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The response must be 250 words and use at least 2 scholarly citation(s) in APA format. Any sources cited must have been published within the last five years. Acceptable sources include texts, articles, presentations, the Bible, blogs, videos, etc.

Textbook: Taylor, R. W., & Swanson, C. R. (2019). Terrorism, intelligence, and homeland security (2nd ed.). Boston: Pearson. ISBN: 9780134818146.


Political Islam” has been adopted and used by many scholars to identify the seemingly unprecedented irruption of Islamic religion into the secular domain of politics and thus to distinguish these practices from the forms of personal piety, belief and ritual conventionally subsumed in Western scholarship under the unmarked category Islam (Achilov, 2016). Political Islam gained serious attention from the United States in 1979 during the Islamic Revolution in Iran when the US embassy in Tehran was seized by Islamic revolutionaries and fifty-two Americans were held hostage for 444 days. The Revolution resulted in the fall of the monarchy, that led to the establishment of an Islamic republic. Other events that led to the establishment of political Islam include the capture of the American embassy in Tehran, the seizure of the Grand Mosque in Mecca by Saudi militants, the Soviet invasion of Afghanistan and the rise of the Afghan Mujahideen, Muhammad Zia-ul-Haq’s Islamization program in Pakistan, and the growing prominence of the Muslim Brotherhood movement (Hashemi, 2021). Forty years ago, political Islam did not have direct experience with political power nor any control over state institutions. Morocco, Tunisia, Egypt, Gaza, Sudan, Turkey, Jordan, Kuwait, Iran, Iraq, Afghanistan, and Malaysia have all experienced religious-based political movements contesting political power and obtaining control of the state (Cesari, 2021). The issue with political Islam is the structural and ideological bias debate on violence. There are some acts of violence that are condemned by Western government and there are some that are not. When a nonstate actor with a religious identity engages in violence against a pro-Western target, the charge of terrorism is levied, followed by condemnations.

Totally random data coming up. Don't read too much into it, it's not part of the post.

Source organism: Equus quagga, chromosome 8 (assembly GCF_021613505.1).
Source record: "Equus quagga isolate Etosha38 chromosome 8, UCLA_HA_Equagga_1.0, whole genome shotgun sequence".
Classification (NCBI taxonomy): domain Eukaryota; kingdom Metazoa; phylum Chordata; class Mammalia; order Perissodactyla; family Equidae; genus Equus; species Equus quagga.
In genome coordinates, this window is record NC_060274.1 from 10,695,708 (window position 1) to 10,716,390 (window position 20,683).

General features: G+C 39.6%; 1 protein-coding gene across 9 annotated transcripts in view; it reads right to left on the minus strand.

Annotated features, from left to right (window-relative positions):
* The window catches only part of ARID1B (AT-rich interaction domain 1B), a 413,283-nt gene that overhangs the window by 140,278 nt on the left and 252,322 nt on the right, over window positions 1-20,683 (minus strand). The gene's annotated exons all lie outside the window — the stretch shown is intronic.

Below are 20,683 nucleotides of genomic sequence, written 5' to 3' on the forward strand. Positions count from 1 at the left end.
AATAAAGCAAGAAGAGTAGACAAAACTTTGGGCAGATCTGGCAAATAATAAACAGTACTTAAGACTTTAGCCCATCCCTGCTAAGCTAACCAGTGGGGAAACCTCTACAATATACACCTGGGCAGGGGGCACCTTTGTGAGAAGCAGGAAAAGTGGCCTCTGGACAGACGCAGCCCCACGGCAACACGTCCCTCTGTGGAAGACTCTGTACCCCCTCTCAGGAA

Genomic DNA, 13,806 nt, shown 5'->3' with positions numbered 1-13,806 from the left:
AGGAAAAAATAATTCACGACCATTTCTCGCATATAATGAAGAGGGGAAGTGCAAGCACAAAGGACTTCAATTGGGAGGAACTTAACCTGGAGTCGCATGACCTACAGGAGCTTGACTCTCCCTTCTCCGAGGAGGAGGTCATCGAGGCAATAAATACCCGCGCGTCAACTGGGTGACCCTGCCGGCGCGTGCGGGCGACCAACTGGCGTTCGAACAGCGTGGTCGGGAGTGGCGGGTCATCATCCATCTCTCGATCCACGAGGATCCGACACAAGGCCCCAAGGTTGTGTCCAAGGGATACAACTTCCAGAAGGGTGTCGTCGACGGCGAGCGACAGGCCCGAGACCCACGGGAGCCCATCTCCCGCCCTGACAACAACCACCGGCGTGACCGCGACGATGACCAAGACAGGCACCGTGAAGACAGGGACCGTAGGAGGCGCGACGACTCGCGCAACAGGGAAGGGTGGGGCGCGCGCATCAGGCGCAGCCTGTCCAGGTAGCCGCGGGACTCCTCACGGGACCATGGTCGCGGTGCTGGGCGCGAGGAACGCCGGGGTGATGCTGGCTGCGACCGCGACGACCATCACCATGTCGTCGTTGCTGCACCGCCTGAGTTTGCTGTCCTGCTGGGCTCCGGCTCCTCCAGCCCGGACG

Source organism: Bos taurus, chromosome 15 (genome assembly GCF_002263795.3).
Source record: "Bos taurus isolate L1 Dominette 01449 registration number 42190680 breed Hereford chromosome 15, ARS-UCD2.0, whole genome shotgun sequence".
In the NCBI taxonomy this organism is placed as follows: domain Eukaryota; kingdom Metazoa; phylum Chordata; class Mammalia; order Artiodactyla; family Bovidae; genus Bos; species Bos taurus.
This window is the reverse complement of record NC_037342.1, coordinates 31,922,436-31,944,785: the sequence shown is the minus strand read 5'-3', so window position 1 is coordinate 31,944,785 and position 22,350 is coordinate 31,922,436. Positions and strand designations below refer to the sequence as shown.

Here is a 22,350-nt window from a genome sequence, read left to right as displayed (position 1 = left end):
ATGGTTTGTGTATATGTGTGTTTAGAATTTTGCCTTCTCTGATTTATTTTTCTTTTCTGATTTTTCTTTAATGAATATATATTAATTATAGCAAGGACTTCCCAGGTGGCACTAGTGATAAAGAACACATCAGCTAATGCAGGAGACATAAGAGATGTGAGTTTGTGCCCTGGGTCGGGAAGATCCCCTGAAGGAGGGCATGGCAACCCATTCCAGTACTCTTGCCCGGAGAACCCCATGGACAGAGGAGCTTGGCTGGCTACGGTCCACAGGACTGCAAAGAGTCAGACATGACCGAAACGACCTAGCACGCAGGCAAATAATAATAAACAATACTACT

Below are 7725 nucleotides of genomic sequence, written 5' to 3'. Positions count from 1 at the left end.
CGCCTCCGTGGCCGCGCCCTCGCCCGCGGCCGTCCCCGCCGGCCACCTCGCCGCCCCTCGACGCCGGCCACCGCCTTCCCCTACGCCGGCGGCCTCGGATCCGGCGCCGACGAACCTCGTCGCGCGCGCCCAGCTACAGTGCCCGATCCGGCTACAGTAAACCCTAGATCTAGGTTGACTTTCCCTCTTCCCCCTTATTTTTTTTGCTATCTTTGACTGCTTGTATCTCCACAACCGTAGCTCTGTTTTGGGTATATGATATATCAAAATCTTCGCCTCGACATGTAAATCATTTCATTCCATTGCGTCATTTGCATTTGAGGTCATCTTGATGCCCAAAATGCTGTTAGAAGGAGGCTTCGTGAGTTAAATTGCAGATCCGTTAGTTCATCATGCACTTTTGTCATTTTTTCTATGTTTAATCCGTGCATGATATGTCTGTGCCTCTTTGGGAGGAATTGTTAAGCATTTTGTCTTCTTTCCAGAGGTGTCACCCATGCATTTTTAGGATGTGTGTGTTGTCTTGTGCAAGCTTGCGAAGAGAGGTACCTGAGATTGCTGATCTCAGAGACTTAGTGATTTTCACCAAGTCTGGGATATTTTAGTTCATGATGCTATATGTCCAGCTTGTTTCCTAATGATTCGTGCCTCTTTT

Policies, Actions, and the Rise of Political Islam

            Oil is the chief natural resource in the Middle East; therefore, the United States and its quest for oil in the Middle East has vamped the rise of political Islam (Taylor & Swanson, 2019). The Middle East relies heavily on Marxist principles to inform their perceptions of and reactions to the unwelcome advances of a capitalist nation. American politicians have claimed that the Middle East was a stupendous source of strategic power, and one of the greatest material prizes in world history (Taylor & Swanson, 2019). The Middle East scholars believe that the access to oil has been the driving force behind every United States action in the region. United States policies throughout the twentieth century including the Israeli partition, the support of the Shah in Iran in the 1950s, the involvement in the Iran-Iraq war in the 1980s, and other recent military entanglements in Iraq and Afghanistan have been suggested to add an effect to the rise of Political Islam (Taylor & Swanson, 2019). Due to the United States’ support of Israel and the presence of their military forces near Islamic holy cities of Mecca and Medina in Saudi Arabia, radical Islamic groups placed attack on the U.S on September 11, 2001. The 9/11 attacks were inspired by a political ideology that has its foundation in Islam, specifically its formative period in Medina.

Biblical Integration 

            “Therefore take no thought, saying, What shall we eat? or, What shall we drink? or, Wherewithal shall we be clothed? (For after all these things do the Gentiles seek:) for your heavenly Father knoweth that ye have need of all these things. But seek ye first the kingdom of God, and his righteousness; and all these things shall be added unto you.” (Matthew 6:31-33, King James Bible, 2017).